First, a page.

If you’ve ever opened the door to your hotel room and said, “Nope — I’m not doing that!” then you’ve probably wondered: When should you reject your hotel room?
It’s a question Chris Emery recently had to answer. When he checked into a chain hotel in Virginia, he was hit with the stench of stale urine. But he was so tired after driving all day that he just opened a window, hoping the odor would dissipate. It didn’t.
Emery, who publishes an outdoor travel site, went to the front desk the next morning and asked for a different room. Instead of giving him a new key card, the employee working at the desk reached behind the counter and put cans of room deodorizer and Febreze on the counter.
“I was so shocked,” he says. “I didn’t know what to say.”
Well, I do: If someone hands you a can of deodorizer, it’s time to check out. Actually, Emery should have made a U-turn when he arrived. But it was late, and he wanted to give the hotel the benefit of the doubt.
You can avoid having to refuse your hotel
Here are a few strategies for preventing this problem.
- Careful research. If a hotel gives you a smoke-filled room, you can bet it’s not the first time. You can find a list of offenders online (they’re the ones with one-star reviews). Here’s more information about how to avoid bad hotel rooms with good research.
- Expert help. A qualified and competent travel advisor will never book you in a hotel with a bad reputation. And if you end up with a problem, like noisy neighbors, a call to your travel agent can find a way to fix it without you having to engage in a lengthy negotiation.
- A reasonable budget. Shopping for the lowest price can get you into trouble. Sure, you can find a lower rate — but you get what you pay for.
Still, some hotels make it past the vetting process.
So when should you refuse a hotel room?
There are three main reasons you should immediately vacate your accommodations.
If your hotel room is in any way unsafe, leave. That includes doors or windows that don’t open properly, light fixtures that don’t work, or nonworking heating or air conditioning. Bear in mind that safety standards are different abroad. You might end up in a room that’s difficult to access if you have a disability or mobility issues. Ask the hotel to move you to a different room.
Emery’s problem isn’t unique. I’ve talked to readers who checked into a room with wet sheets — or worse. (Try raw sewage coming out of the sink.) Needless to say, they left in a hurry. Don’t let it get to that point. Careful research can ferret out the dirty hotels.
It’s too loud
In many cases, the hotel can’t control the noise levels. But if it’s so loud that you can’t work or sleep, you should not feel compelled to stay. Ask the hotel to move you, and if it can’t, check out.
How to reject a hotel room
Don’t just walk away when you refuse a hotel room. If the room is unusable, let the hotel know and give it a chance to fix the problem. Remember, the hotel could charge you for the full stay if you leave without saying anything.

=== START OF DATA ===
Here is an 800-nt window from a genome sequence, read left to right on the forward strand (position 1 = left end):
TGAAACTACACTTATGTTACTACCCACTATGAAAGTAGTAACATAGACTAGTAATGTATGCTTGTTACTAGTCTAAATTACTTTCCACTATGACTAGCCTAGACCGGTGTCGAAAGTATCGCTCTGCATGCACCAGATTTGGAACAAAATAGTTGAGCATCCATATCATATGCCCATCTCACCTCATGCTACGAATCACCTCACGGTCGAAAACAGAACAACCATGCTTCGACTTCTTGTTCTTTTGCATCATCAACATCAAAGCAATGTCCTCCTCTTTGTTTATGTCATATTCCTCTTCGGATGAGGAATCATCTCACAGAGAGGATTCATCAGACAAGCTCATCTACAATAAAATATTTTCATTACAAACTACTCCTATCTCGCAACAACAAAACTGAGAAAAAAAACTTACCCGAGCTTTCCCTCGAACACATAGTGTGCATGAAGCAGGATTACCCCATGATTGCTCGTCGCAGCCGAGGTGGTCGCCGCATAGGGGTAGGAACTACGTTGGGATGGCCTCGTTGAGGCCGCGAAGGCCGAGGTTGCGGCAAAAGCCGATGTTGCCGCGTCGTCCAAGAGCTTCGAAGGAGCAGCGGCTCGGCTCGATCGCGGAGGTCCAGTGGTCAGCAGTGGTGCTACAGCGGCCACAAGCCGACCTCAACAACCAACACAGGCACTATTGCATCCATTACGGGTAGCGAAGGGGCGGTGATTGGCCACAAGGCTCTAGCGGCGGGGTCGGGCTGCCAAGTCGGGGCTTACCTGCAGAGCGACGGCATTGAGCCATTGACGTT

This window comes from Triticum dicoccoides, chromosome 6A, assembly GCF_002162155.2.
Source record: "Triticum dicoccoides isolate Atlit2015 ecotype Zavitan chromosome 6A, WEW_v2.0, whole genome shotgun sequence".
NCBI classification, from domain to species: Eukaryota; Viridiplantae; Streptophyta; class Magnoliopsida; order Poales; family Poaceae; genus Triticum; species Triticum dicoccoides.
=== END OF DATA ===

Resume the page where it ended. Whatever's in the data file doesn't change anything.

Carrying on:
For example, when Mike Sweat found a hairball on the floor of his hotel in Cheyenne, Wyo., he didn’t immediately leave.
Sweat, a retired geologist from Lansing, Mich., phoned the front desk, which promptly dispatched a cleaning crew. It also comped one of his nights as an apology.
“I was very pleased with the response,” he says.
If the hotel won’t deliver, then it’s time to leave.
What if you have to check out?
If the hotel can’t make things right and leaving is the only alternative, what’s the best way to do it? I’ve had thousands of cases where people have checked out early, and I can tell you there’s a right way and a wrong way.
The right way: Politely inform a manager that you are dissatisfied with the hotel’s resolution and that you are checking out early. A competent manager will apologize and offer another room. If there are no more rooms, the hotel should offer to walk you to another property and cover your first night’s lodging.
The wrong way: Threaten the hotel with a lawsuit and storm off.
“A courteous, nonthreatening in-person conversation with a manager is often the best path to a resolution,” says Carla Bevins, who teaches business management communication at Carnegie Mellon University.
Don’t forget to do this
If you have to leave, don’t forget to document the problems. Take pictures and videos, and document the names of those you spoke with at the hotel about your room issues. Save any follow-up emails between you and the hotel that document your dissatisfaction. Ultimately, you may have to take this up with your credit card issuer, which will ask for written proof.
So what happened to Emery, the guy with the urine-drenched room? The combination of foul-smelling quarters and a dismissive hotel clerk made the decision easy. He packed up his family and drove to a relative’s house.
I feel fortunate that I’ve never had to leave a hotel. But I’ve asked for a new room on many occasions, including last year at a large resort in Orlando. They’d given me a room next to the elevator, and I couldn’t sleep. That falls into the “loud neighbors” category, I suppose.
I hope I never have to check out of a hotel because of a substandard room. But when I do, I won’t hesitate — and neither should you.
By the way, if you leave your hotel and can’t get a refund, please don’t hesitate to reach out to my advocacy team. We’re always happy to help you.